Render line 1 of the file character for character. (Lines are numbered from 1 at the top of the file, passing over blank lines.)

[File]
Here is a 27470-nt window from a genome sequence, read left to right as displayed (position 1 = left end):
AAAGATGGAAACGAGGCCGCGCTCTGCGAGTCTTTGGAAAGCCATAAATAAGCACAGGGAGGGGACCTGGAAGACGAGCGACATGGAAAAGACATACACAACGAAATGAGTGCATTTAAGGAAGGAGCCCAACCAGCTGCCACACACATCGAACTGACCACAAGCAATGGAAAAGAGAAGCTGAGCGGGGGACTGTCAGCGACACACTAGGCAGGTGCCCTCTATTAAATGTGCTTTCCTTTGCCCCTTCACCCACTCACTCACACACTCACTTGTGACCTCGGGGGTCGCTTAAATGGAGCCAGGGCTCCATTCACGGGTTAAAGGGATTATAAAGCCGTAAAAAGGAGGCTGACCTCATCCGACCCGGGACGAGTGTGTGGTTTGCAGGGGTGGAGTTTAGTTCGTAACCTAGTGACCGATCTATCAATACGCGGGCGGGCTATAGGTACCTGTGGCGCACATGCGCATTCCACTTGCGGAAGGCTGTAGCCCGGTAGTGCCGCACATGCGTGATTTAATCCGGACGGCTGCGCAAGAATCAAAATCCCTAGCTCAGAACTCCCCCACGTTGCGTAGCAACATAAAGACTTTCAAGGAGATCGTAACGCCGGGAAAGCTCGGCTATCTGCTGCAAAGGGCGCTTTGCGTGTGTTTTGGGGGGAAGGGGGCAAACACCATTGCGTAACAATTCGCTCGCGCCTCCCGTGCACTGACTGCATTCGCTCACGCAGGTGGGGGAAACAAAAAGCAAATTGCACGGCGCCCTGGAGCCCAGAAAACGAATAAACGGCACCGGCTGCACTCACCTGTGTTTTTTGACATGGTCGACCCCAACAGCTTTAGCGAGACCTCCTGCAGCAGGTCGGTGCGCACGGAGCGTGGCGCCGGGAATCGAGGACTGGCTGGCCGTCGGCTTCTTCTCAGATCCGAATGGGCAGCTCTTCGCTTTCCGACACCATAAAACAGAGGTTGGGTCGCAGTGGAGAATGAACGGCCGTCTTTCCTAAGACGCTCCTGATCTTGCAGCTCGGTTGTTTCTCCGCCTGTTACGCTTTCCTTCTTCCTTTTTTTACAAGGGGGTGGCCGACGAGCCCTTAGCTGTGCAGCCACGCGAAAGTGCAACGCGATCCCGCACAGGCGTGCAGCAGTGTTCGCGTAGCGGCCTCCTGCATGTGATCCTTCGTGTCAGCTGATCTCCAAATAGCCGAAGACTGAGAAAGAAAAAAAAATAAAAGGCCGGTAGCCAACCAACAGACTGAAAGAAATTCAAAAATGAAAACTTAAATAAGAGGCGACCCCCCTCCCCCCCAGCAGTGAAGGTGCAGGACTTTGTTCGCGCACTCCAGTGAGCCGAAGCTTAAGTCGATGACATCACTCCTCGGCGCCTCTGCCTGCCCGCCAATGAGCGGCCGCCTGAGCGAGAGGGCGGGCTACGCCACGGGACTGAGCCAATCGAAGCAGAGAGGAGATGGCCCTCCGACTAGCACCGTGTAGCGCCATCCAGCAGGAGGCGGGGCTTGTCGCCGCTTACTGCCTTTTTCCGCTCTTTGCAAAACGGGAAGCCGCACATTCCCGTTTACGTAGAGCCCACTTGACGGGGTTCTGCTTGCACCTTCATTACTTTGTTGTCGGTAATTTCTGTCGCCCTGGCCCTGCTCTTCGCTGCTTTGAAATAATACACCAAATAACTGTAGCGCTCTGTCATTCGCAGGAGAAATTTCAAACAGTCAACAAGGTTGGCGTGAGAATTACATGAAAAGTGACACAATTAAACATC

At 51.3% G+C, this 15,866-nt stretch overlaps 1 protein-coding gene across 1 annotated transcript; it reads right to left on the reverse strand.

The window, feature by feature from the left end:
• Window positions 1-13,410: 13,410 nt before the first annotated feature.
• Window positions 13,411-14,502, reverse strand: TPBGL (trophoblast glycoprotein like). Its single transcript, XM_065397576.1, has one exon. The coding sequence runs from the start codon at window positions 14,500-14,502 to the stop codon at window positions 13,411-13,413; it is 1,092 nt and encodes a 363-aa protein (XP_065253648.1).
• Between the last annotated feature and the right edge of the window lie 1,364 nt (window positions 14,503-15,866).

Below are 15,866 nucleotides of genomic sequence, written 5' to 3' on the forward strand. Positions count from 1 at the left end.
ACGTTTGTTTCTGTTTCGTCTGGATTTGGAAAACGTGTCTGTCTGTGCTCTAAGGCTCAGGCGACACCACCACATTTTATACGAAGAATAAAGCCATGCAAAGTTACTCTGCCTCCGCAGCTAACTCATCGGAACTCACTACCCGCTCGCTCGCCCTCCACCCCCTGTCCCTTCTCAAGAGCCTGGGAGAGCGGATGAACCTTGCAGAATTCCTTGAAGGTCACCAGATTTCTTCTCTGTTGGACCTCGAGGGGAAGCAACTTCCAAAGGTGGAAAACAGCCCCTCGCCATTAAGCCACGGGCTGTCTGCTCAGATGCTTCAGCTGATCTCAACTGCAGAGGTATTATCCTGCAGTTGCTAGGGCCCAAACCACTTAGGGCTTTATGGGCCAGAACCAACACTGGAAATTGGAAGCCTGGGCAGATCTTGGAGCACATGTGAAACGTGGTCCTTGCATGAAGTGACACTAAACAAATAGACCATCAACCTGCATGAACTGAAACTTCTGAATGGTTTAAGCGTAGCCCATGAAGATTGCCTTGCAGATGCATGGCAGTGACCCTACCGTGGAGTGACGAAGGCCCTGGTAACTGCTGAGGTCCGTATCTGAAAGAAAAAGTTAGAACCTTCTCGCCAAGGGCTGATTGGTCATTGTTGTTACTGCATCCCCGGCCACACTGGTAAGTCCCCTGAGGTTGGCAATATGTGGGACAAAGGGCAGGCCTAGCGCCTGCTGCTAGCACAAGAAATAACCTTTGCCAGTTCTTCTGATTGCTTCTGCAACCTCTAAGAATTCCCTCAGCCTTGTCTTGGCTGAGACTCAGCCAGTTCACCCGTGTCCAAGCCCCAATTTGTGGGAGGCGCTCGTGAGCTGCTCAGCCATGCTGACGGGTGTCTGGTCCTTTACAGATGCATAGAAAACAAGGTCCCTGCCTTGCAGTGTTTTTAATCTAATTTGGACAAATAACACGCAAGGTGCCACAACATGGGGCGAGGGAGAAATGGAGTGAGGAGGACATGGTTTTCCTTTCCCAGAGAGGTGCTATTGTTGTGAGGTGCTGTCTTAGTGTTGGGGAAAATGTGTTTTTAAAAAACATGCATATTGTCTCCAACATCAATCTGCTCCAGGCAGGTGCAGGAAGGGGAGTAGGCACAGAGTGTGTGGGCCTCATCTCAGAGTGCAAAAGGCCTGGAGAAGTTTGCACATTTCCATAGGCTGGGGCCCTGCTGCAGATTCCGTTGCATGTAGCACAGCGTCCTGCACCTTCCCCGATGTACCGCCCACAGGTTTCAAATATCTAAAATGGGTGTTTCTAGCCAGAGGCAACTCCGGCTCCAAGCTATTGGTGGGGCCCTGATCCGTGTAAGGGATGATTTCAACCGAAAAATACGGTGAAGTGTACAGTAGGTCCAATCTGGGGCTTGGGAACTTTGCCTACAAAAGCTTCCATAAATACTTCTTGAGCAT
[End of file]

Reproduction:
Here is a 27470-nt window from a genome sequence, read left to right as displayed (position 1 = left end):